Patty Cogen, M.A. Ed.D.
When I decided to enroll my son of four years old in a music class I didn’t know that he would show me an entirely new side of himself. We had been a family for over a year and I felt he knew I was his mom.
We walked into the big open room, and after I took off our shoes he left my side and cruised around the room, going up to total strangers and patting them. “Hehwoe!” he’d say, sounding like Elmer Fudd. He loved the class. At the beginning of second session he left my side and immediately sat down beside a man and his son. He patted his lap, which was his sign for “I want to sit in your lap”. I was surprised and a bit distressed. I sat down beside him and pulled him over to me. He looked at me as though I were a stranger. “You are my son and we sit together, ” I told him. “You don’t know that man. You have to stay with me. It’s not the same as at the orphanage.”
Frequently my child would engage in what appeared to be mature, overly friendly and independent behavior in group or public settings. I always felt especially left out at these times. It seemed he didn’t need me. Some professionals call this type of behavior “pseudo-mature”. It occurs when a child has had to become independent too soon. Children of depressed mothers, of absent mothers, children with multiple care-givers, orphanage children including infants, engage pseudo-mature behavior because they have to in order to survive. I dubbed these behaviors “orphanage mode”.
I discovered that when my son had been in “orphanage mode” during the day, he had night terrors that night. (Night terrors are different from nightmares in that the child never really awakens nor recognizes anyone or anything; most distressing of all is the unstoppable distress.) When I interrupted the over mature behavior, insisting he relate to me as mom, I noticed the night terrors disappeared.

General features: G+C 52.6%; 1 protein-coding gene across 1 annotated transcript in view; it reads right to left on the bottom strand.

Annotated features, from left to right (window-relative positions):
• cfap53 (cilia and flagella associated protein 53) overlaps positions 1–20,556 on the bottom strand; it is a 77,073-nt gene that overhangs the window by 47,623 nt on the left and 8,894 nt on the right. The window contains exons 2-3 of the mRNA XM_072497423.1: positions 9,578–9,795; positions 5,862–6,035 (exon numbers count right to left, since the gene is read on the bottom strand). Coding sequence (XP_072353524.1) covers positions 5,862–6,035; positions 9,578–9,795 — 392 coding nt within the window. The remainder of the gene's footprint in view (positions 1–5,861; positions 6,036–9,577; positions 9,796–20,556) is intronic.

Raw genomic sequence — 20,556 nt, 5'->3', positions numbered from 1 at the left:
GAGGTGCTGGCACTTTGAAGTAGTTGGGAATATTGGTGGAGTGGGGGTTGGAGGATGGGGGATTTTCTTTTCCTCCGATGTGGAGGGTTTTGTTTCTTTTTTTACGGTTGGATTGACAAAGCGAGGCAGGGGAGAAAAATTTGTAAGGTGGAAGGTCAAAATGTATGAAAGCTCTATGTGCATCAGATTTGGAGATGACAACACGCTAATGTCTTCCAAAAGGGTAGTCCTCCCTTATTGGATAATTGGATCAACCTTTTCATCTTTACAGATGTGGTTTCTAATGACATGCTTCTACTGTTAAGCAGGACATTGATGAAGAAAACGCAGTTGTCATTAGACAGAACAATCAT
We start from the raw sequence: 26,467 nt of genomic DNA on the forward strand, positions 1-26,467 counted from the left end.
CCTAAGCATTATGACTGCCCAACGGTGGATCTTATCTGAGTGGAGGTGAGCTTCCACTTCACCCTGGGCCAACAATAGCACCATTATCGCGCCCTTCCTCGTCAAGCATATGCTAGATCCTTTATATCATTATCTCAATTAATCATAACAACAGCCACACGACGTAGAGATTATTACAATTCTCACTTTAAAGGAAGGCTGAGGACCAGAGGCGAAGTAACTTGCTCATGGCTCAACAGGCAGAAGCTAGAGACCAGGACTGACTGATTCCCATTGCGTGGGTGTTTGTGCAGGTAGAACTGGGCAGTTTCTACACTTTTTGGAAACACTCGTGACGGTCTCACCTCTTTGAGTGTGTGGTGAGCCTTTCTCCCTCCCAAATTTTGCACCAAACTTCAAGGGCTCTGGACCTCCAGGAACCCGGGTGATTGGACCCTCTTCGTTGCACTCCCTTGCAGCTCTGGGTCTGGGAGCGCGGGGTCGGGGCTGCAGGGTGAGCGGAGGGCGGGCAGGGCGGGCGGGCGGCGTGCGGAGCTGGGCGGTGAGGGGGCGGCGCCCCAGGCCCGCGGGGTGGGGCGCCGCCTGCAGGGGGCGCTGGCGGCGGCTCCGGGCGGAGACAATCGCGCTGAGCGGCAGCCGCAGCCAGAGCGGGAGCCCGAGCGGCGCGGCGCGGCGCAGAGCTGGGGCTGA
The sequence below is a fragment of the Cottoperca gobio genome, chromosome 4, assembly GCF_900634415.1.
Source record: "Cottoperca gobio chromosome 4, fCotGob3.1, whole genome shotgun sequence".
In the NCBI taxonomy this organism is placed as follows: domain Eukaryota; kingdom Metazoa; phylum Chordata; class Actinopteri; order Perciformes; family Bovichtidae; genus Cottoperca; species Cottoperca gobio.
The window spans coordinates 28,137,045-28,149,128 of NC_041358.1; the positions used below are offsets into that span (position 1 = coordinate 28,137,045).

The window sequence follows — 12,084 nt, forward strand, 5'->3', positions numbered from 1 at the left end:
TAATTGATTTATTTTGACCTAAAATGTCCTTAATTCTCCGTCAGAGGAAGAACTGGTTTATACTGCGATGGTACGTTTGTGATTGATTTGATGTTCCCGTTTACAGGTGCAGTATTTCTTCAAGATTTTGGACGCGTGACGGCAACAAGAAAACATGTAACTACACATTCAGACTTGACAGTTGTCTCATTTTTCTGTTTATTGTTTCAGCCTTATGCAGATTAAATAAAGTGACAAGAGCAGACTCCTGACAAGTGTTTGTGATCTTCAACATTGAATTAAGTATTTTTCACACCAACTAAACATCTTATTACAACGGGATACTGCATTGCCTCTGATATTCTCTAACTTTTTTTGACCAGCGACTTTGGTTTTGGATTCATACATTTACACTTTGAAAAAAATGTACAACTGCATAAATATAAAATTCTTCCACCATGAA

After our summer music class I postponed my son’s entering pre-school. I knew he needed to learn new behaviors to replace “orphanage mode”. I didn’t have a clue how long this would take, and my husband expressed the fear that this was going to make our child “go backward”. He was right, I was helping him to go backward, to start over and learn how to be healthily dependent on his mom. Over the next year our son learned to turn to me for help, to stay near me, to check back when he went a distance from me, and to not treat every adult as interchangeable. These are home-taught, not school taught skills.
Over the past three months I’ve seen my son grow emotionally moving first into the 9 month “stranger anxiety and peek-a-boo” stage, next into the 12-18 month “I’m going to run away will you catch me?”stage, and recently into the 2 year old “that’s mine, and I won’t do it unless I want to” stage. He cries now when he’s frustrated with toys, sometimes even before he tries to make something work. Best of all he’s looking at me before he heads of to say hello to a new group we’ve joined. He knows that mothers and son’s stay together.